Monday, February 20, 2012

D.C. fudges homicide clearance rate

The District's 94% homicide clearance rate is not what it seems

Washington D.C. reported a 94-percent homicide clearance rate for 2011.  A clearance rate is the number of homicides committed and the number of homicides solved in a given year.  Contrast D.C.'s numbers with Baltimore's, police closed 65 of the 196 homicides reported in 2011, a true closure rate of 33 percent. The national homicide clearance rate was about 65 percent in 2010, based on the multilayer totals reported to the FBI's Uniformed Crime Report, as reported by The Washington Post.

A closer examination of D.C.'s homicides found that the department’s closure rate is a statistical mishmash that makes things seem much better than they are. The District had 108 homicides last year, police records show. A 94 percent closure rate would mean that detectives solved 102 of them. But only 62 were solved as of year’s end, for a true closure rate of 57 percent, according to records reviewed by The Washington Post.  D.C. police achieved the high closure rate last year by including about 40 cases from other years that were closed in 2011.

Police referred reporters to the FBI’sUniform Crime Reporting Web page. A separate FBI publication on law enforcement records says only that a clearance rate is calculated by dividing the number of offenses cleared by the number of offenses known. Each year, police departments across the country send their crime statistics to the FBI’s UCR Program, reporting the number of crimes that occurred in a year and the number that were closed — or solved — in that year. But the numbers are not necessarily connected to each other: Crimes cleared in one year might have occurred in another.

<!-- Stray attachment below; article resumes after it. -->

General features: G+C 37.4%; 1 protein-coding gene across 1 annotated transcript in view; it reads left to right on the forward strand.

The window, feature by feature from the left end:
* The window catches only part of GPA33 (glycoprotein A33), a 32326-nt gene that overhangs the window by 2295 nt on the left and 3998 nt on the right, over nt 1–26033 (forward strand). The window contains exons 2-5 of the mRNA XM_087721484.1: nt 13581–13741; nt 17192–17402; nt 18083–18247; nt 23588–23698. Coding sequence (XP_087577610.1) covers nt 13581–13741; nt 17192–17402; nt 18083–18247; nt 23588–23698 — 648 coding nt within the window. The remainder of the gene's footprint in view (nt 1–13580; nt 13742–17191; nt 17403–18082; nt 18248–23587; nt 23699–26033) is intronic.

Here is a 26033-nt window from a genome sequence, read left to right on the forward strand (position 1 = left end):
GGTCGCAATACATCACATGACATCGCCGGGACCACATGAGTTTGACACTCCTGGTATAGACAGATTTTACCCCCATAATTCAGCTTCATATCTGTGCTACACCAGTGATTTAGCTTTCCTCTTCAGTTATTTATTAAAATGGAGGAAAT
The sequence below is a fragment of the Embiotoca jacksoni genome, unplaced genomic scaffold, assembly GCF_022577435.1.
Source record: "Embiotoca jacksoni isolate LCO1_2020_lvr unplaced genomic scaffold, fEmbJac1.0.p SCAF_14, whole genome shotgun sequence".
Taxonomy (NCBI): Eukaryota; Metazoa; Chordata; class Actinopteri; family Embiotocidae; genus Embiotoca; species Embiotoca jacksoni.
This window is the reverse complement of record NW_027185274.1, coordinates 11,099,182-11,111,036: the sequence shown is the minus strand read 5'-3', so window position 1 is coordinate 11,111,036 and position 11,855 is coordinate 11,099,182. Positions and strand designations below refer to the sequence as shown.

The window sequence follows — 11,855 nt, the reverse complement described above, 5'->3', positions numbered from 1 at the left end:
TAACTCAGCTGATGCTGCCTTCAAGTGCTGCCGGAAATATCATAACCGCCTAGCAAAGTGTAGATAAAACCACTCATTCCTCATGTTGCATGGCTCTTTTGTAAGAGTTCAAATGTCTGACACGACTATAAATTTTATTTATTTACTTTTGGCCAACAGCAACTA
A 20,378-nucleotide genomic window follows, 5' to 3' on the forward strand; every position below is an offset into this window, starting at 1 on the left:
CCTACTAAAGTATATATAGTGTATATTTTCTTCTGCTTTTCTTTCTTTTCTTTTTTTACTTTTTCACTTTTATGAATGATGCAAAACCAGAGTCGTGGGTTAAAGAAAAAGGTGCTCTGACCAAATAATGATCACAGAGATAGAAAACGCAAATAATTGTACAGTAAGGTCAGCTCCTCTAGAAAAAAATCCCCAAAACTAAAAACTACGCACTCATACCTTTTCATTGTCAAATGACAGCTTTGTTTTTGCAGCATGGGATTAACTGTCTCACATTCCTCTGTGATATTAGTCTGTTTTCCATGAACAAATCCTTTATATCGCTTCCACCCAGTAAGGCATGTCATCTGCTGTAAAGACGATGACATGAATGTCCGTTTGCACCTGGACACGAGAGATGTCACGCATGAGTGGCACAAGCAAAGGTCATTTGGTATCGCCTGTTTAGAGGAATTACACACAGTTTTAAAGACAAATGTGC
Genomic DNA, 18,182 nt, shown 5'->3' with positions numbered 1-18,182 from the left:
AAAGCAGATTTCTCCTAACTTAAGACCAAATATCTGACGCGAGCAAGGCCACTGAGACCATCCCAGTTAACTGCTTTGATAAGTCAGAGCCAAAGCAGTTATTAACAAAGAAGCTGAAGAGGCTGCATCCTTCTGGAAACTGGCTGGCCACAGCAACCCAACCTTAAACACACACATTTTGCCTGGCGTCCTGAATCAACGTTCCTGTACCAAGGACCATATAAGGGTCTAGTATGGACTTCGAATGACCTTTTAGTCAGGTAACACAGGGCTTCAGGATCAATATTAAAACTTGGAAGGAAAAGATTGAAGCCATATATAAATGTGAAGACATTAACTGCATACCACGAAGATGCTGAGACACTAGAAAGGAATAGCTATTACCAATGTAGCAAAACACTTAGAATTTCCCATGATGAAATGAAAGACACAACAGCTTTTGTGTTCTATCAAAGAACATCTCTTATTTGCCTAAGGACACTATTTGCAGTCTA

The manipulation of clearance rates is nothing new in D.C.  The Washington Post looked back at the clearance rate for the four years prior to 2011:

reported 79%
actual 55%

reported 76%
actual 46%

reported 75%
actual 49%

reported 70%
actual 49%

D.C. police are fudging the statistics to give citizens a false sense of security. The D.C. police are touting an enormously successful clearance rate of 94 percent which is more than nine out of ten murders solved.  In reality D.C. is solving six out of ten. 

Homicide has long been considered the most trust worthy crime statistic.  A police department had to report a homicide for what it was, a violent death.  A homicide could not be reported as an assault in the same manner a shooting without death could be changed to a disorderly conduct. 

However, D.C. has proven that police departments can even be creative with homicide statistics.

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